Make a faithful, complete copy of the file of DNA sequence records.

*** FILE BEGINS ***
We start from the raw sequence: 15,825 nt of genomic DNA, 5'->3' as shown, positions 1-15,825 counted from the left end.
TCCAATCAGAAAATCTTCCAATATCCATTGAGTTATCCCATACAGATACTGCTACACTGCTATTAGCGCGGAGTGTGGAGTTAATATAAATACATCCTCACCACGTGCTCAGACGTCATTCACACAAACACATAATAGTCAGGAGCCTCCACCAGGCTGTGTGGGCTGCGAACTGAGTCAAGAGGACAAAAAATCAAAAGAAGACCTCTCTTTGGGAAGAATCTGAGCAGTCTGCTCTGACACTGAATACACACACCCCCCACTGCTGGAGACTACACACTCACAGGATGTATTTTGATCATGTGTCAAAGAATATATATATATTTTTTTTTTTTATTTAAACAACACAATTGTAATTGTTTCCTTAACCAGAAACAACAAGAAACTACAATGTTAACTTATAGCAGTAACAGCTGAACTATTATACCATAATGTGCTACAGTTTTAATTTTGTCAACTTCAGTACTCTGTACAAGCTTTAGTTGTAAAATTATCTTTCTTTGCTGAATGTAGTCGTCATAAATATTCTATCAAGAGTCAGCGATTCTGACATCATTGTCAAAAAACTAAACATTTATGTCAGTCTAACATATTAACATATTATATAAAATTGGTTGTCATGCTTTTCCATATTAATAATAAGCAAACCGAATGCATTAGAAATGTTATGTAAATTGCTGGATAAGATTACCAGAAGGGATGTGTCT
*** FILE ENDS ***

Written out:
We start from the raw sequence: 15,825 nt of genomic DNA, 5'->3' as shown, positions 1-15,825 counted from the left end.
TCCAATCAGAAAATCTTCCAATATCCATTGAGTTATCCCATACAGATACTGCTACACTGCTATTAGCGCGGAGTGTGGAGTTAATATAAATACATCCTCACCACGTGCTCAGACGTCATTCACACAAACACATAATAGTCAGGAGCCTCCACCAGGCTGTGTGGGCTGCGAACTGAGTCAAGAGGACAAAAAATCAAAAGAAGACCTCTCTTTGGGAAGAATCTGAGCAGTCTGCTCTGACACTGAATACACACACCCCCCACTGCTGGAGACTACACACTCACAGGATGTATTTTGATCATGTGTCAAAGAATATATATATATTTTTTTTTTTTATTTAAACAACACAATTGTAATTGTTTCCTTAACCAGAAACAACAAGAAACTACAATGTTAACTTATAGCAGTAACAGCTGAACTATTATACCATAATGTGCTACAGTTTTAATTTTGTCAACTTCAGTACTCTGTACAAGCTTTAGTTGTAAAATTATCTTTCTTTGCTGAATGTAGTCGTCATAAATATTCTATCAAGAGTCAGCGATTCTGACATCATTGTCAAAAAACTAAACATTTATGTCAGTCTAACATATTAACATATTATATAAAATTGGTTGTCATGCTTTTCCATATTAATAATAAGCAAACCGAATGCATTAGAAATGTTATGTAAATTGCTGGATAAGATTACCAGAAGGGATGTGTCT